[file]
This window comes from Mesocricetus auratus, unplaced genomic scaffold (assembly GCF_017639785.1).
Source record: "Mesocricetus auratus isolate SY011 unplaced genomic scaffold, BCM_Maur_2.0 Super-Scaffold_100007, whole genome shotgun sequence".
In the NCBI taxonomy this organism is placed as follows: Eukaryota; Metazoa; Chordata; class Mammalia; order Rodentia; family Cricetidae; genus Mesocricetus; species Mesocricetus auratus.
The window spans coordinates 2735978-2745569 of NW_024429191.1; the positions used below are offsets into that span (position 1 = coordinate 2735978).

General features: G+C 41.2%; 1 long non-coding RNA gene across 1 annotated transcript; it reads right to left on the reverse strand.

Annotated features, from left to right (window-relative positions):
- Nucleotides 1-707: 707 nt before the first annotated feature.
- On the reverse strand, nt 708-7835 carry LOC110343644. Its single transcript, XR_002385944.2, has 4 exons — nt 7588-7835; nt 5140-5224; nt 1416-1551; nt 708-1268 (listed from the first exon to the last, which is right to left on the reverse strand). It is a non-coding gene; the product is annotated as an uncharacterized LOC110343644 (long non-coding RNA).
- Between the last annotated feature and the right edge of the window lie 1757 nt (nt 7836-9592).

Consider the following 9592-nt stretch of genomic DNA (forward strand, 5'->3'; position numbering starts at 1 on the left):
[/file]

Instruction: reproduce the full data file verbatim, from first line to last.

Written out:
This window comes from Mesocricetus auratus, unplaced genomic scaffold (assembly GCF_017639785.1).
Source record: "Mesocricetus auratus isolate SY011 unplaced genomic scaffold, BCM_Maur_2.0 Super-Scaffold_100007, whole genome shotgun sequence".
In the NCBI taxonomy this organism is placed as follows: Eukaryota; Metazoa; Chordata; class Mammalia; order Rodentia; family Cricetidae; genus Mesocricetus; species Mesocricetus auratus.
The window spans coordinates 2735978-2745569 of NW_024429191.1; the positions used below are offsets into that span (position 1 = coordinate 2735978).

General features: G+C 41.2%; 1 long non-coding RNA gene across 1 annotated transcript; it reads right to left on the reverse strand.

Annotated features, from left to right (window-relative positions):
- Nucleotides 1-707: 707 nt before the first annotated feature.
- On the reverse strand, nt 708-7835 carry LOC110343644. Its single transcript, XR_002385944.2, has 4 exons — nt 7588-7835; nt 5140-5224; nt 1416-1551; nt 708-1268 (listed from the first exon to the last, which is right to left on the reverse strand). It is a non-coding gene; the product is annotated as an uncharacterized LOC110343644 (long non-coding RNA).
- Between the last annotated feature and the right edge of the window lie 1757 nt (nt 7836-9592).

Consider the following 9592-nt stretch of genomic DNA (forward strand, 5'->3'; position numbering starts at 1 on the left):